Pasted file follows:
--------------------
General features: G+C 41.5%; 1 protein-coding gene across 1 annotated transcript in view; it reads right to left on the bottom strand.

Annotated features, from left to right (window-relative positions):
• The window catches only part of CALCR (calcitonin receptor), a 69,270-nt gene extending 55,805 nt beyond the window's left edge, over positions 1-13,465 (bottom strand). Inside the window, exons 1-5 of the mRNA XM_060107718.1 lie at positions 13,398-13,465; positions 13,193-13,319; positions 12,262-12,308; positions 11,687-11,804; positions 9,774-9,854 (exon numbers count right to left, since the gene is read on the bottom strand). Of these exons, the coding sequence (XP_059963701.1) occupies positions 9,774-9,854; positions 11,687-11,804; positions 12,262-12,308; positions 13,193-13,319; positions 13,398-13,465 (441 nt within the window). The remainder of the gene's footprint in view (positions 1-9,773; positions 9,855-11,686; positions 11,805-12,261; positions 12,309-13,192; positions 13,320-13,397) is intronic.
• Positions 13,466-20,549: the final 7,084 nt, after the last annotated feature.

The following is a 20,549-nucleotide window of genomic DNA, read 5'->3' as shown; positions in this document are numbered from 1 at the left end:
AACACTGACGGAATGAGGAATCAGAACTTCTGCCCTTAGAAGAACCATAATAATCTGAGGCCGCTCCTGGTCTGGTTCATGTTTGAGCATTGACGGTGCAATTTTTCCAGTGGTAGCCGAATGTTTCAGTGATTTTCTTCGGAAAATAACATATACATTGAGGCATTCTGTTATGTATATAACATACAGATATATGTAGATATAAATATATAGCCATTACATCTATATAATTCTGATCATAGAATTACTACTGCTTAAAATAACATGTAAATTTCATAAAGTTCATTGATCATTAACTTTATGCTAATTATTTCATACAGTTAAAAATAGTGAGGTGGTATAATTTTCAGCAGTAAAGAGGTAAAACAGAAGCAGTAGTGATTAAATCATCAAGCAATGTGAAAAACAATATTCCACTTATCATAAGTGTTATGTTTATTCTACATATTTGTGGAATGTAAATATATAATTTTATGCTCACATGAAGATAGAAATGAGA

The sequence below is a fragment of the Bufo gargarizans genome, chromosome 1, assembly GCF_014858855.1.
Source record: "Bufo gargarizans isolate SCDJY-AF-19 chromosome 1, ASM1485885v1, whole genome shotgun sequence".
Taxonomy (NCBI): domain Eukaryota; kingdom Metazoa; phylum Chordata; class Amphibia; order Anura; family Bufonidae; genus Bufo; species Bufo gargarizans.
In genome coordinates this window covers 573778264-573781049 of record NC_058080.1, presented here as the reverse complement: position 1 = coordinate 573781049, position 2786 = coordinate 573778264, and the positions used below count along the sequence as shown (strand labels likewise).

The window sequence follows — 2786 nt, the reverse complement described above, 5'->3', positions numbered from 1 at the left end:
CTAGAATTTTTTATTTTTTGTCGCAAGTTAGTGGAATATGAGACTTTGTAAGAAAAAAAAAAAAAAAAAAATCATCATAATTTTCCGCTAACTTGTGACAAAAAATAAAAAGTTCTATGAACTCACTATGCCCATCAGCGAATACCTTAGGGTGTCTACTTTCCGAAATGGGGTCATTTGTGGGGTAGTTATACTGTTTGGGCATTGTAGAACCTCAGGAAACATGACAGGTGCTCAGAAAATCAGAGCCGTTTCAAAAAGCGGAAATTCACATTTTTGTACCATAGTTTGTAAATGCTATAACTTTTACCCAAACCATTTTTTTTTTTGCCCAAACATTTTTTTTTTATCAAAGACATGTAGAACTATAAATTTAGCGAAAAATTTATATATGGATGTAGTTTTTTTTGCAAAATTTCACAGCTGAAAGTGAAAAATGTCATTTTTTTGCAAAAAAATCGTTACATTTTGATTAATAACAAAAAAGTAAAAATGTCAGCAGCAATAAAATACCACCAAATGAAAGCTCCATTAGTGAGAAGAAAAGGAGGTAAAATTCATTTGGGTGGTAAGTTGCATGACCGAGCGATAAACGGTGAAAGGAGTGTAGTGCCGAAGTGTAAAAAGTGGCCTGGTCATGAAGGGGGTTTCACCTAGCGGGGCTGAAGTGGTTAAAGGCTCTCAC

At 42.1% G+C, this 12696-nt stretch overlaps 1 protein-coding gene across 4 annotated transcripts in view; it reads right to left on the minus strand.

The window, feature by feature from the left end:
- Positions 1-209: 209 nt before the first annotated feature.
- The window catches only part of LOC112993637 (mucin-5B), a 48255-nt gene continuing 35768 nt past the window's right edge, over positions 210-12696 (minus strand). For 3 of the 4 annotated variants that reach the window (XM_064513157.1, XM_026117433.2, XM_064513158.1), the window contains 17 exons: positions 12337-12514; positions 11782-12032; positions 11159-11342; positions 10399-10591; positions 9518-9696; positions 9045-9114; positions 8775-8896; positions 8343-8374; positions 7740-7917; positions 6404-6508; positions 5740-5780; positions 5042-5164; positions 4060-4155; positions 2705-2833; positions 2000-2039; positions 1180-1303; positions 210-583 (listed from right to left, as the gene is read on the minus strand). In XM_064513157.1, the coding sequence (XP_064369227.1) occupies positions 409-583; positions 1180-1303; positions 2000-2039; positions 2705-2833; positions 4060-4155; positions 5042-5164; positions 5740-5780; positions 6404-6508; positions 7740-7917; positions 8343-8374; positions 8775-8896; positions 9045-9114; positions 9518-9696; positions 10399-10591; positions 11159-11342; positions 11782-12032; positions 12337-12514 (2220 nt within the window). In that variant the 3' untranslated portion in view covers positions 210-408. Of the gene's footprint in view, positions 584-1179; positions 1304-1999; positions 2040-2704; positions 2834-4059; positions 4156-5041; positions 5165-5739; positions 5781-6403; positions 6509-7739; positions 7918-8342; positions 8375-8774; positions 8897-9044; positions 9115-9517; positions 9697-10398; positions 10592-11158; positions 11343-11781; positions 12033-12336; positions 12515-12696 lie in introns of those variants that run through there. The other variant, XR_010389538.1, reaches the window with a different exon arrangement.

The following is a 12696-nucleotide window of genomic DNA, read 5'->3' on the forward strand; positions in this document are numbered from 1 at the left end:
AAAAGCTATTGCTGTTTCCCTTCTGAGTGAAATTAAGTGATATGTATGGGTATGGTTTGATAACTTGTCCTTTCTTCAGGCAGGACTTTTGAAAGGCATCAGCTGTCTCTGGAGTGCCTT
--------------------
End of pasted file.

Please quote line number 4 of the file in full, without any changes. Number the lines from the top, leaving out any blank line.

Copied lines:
• Positions 13,466-20,549: the final 7,084 nt, after the last annotated feature.